score of 200 derived in this system as being twice as bad/good as one of 100 -
even though the actual differences between sites may be considerably smaller.
Such distortion can be useful in some applications - e.g. in identifying &
ranking risks - but that is not the case here.
With such a
nonlinear scoring system the output is highly dependent upon the values used for
criteria values and weights. For example, the weighting factors used (2, 5 10,
and 20) are arbitrary and lead to even more discrimination than say the set 1,
2, 5 and 10 often used in this type of scheme. With the present system any contentious
scores can contribute significantly to the overall
Quantitative assessment of what are essentially qualitative criteria is
difficult - as evidenced in the academic literature.
Categorical schemes rank options in a qualitative way (e.g. best ..
better .. worse .. worst) without assuming one is twice, ... five times, ... ten
times (20 times in the case of
MNSG's weights) better/worse that another option.
Such schemes tend not to differentiate strongly between options but still
provide sufficient information to enable ranking of them to be
The system gives higher numerical values to undesirable outcomes in each
criterion so that the weakest site option will have the highest overall
score. As with the non linear
scoring, this system is harder to understand for non experts.
Thus for supermarket location the theoretical Firestation site gets an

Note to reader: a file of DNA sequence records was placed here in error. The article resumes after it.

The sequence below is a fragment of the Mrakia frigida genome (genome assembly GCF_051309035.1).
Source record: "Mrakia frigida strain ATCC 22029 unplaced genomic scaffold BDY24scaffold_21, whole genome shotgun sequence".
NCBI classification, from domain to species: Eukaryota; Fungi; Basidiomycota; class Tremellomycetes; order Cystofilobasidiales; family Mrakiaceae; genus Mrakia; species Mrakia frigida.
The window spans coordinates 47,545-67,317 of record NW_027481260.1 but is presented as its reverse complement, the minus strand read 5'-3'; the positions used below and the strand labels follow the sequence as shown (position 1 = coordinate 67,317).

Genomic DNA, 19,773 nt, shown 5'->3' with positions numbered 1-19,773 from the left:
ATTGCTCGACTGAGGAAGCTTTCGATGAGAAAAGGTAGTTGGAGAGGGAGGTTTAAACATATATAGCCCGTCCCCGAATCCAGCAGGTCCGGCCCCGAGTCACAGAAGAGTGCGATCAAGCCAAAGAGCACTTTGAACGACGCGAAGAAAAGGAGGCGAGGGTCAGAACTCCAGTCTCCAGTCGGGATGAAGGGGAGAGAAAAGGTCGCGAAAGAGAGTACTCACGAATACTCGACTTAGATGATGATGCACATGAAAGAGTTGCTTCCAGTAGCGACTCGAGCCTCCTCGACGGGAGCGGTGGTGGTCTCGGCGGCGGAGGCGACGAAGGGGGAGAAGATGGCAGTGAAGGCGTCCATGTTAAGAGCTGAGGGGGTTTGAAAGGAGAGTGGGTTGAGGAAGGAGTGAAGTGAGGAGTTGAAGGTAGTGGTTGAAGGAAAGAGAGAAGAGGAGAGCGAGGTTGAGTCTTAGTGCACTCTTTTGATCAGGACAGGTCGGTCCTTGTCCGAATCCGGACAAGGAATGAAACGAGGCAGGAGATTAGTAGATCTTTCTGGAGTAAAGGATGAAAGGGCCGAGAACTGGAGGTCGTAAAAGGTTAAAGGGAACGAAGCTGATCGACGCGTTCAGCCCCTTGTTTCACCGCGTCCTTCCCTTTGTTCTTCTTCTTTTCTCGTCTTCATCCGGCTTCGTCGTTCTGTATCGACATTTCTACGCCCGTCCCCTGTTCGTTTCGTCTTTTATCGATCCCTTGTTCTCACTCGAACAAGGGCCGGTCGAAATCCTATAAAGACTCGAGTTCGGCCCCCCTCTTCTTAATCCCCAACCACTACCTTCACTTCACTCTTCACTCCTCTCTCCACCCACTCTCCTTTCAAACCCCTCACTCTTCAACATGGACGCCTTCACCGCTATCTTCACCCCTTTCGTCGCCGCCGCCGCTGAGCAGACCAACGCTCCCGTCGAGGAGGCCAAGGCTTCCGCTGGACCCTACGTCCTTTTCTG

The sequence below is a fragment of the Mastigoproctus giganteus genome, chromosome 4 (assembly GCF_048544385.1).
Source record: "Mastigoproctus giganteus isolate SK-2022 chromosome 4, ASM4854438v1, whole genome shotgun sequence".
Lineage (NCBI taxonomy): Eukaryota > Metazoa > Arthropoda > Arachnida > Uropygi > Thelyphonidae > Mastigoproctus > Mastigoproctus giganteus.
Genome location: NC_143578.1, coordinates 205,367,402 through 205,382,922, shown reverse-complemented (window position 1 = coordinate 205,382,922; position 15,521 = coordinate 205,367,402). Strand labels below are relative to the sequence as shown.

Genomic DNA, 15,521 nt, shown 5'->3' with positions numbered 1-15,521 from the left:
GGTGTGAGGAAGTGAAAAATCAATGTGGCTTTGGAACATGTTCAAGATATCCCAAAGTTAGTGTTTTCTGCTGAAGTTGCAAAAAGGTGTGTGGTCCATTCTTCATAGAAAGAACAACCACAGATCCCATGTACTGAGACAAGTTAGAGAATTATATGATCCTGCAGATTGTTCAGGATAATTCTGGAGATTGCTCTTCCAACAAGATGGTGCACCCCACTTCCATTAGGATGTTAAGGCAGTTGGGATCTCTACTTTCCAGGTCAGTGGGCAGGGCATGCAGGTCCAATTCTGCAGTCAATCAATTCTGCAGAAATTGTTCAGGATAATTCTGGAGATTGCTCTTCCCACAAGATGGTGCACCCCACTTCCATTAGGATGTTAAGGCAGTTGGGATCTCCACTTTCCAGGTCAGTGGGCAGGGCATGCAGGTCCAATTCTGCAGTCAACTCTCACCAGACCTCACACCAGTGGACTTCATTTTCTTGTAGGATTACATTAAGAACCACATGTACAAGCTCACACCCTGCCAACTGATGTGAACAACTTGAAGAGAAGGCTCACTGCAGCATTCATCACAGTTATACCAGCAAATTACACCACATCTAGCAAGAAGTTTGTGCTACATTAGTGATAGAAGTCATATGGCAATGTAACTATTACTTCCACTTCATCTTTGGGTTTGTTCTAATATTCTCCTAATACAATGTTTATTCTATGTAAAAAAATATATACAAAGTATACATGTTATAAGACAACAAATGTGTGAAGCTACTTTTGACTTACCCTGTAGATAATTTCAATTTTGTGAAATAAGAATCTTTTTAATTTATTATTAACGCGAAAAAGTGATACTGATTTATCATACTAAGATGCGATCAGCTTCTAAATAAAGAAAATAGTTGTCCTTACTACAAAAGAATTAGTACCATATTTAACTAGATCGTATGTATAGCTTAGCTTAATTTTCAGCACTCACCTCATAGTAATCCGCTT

overall score of 20 (good) and M’bury PCT scores 200 (bad).
In many decision-making processes including procurement processes, it is
usual to score options, apply weighting, then convert the final result into a
the lowest an acceptable proposal or tender will score is between 40-50%, and
the highest scoring proposal or tender will win.
In the MNSG system we can only see relativities, and it is difficult to
define a range of scores that can be deemed unacceptable or acceptable, in
advance of the scoring process.
The language is sometimes difficult to understand, for
doesn’t appear in dictionaries, the usual word is “mitigable”, and even
this term is rarely used, there is a real danger that only the highly literate
and numerate will fully understand the MNSG
To ensure transparency and avoid possible criticism of the scheme being
self-fulfilling, there should be some separation between the individuals
creating the scoring system and those applying the scoring
As a result
of these weaknesses the current scoring system is vulnerable to legal challenge,
as we saw recently in the Gleeson appeal, and in English Heritage’s objections
the scoring approach with more conventional language, linear scales and
weighting, so that overall scores can be calculated as percentages and be more
easily understood by all stakeholders
material omitted example from Brent
A minimum acceptable score should be set
before re-assessing the housing and supermarket
2. Re-run the process with a larger group
of scorers including technical experts and local residents, each individual
scoring the proposals independently.
We could perhaps have two panels of 10 people, an “expert” group, and a
resident group. This will enable more genuine participation in the process, some
reduction of bias and would stand up better to legal challenge.
3. Consider the use of decision-making processes
such as Delphi panels, see http://www.economicexpert.com/a/Delphi:method.html
Malmesbury Neighbourhood Steering Group
What others are saying about our Draft Neighbourhood Plan Over 500 residents have already looked at the draft plan. These are the comments that they have made about it.
Our consultation runs from the 5th of March 2013 to April 26th 2013. These are the published comments received up to 08/03/13.
All comments below were submitted to this online feedback portal. We hold the identity and addresses for each submission and have decided not to publish them unless specifically requested by the person who submitted them.